Högre seminariet, historia: Christopher Forth presenterar sin uppsats ‘What’s the Meaning of a Life Without Scars?’: Fight Club Culture and the Euro-American Far Right’
- Date: –15:00
- Location: Engelska parken sal Eng/22-1009 (samma byggnad som Humanistiska teatern)
- Lecturer: Christopher Forth, University of Kansas och SCAS
- Organiser: Historiska institutionen
- Contact person: Maria Ågren och Dag Lindström
Christopher Forth, University of Kansas och SCAS, presenterar sin uppsats ‘What’s the Meaning of a Life Without Scars?’: Fight Club Culture and the Euro-American Far Right’.
The essay can be downloaded from the Employee Portal.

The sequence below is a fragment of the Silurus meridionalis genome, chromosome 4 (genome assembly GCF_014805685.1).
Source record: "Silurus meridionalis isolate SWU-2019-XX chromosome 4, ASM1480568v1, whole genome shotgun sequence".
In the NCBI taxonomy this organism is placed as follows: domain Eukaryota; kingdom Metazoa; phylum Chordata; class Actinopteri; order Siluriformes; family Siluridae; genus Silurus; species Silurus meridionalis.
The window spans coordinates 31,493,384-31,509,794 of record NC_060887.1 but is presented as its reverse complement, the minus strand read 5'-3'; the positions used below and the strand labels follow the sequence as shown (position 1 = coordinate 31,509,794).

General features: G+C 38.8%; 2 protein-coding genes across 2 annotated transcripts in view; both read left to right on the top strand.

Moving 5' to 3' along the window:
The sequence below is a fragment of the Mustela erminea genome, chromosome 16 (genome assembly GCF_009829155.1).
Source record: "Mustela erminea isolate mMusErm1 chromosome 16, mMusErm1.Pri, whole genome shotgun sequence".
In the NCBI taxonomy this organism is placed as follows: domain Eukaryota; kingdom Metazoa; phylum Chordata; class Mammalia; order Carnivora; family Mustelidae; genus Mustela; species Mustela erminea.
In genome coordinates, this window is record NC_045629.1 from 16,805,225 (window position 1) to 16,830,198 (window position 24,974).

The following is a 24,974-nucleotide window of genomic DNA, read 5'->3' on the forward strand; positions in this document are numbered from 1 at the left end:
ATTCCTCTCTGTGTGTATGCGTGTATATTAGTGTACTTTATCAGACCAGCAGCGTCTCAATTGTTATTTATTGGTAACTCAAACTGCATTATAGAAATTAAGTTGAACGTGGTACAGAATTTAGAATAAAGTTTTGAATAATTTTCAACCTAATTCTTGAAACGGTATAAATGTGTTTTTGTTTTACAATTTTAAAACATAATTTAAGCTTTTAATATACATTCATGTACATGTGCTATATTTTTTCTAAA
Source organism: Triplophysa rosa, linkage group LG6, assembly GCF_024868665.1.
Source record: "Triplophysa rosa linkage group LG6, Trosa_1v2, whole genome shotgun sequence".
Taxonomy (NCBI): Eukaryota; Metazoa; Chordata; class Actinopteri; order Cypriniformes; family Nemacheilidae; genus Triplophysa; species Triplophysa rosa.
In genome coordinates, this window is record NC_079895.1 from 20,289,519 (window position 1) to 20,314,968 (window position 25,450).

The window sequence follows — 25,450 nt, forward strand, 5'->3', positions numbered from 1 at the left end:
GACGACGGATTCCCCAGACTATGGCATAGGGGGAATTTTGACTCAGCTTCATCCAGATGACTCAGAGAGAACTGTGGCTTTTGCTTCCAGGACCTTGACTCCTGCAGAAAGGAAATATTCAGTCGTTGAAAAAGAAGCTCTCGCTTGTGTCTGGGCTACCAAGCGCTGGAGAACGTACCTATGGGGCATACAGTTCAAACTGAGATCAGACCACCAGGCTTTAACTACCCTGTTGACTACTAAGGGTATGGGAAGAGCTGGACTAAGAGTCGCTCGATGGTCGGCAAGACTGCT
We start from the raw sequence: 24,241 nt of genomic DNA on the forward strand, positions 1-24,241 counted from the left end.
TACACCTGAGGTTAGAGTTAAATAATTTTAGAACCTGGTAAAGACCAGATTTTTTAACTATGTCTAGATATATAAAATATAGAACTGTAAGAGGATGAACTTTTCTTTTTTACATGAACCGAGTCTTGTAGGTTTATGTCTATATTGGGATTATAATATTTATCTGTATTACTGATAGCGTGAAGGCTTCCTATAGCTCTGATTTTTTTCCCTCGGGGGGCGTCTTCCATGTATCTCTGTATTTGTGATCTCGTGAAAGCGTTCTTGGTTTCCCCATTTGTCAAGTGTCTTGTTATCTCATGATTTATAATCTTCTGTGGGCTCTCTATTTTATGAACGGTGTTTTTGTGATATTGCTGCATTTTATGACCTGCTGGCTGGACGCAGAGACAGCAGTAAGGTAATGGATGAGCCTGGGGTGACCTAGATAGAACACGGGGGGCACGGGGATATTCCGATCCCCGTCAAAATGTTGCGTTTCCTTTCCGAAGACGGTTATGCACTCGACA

In 2019 The New Yorker ran a short piece entitled ‘The Men Who Still Love “Fight Club”’ referencing the enduring legacy of the 1996 novel by Chuck Palahniuk and its 1999 film adaptation by David Fincher. Focused primarily on American society, the article fails to mention Fight Club's appeal to many in Europe and elsewhere who have also been attracted by its aggressive masculinism and critique of consumer lifestyles. As a first step into a strange and sometimes disturbing world – what I refer to as ‘Planet Fight Club’ – this presentation explores how Palahniuk’s narrative features in far-right political culture in Europe and America today. Using selective examples from France, Germany, Austria, Italy, and the United States, particularly from representatives of the pan-European youth movement Generation Identity, it proposes that ‘fight club culture’ articulates enduring historical tensions between masculinity and modernity while inspiring practical methods of preserving – sometimes violently – the supposed integrity of white European culture. As opposed to what is often described as a slumbering society of devirilized white males, fight club culture promises a sensory and experiential regeneration of white Western manhood, a new vitalism in a modern world often described as ‘dead’.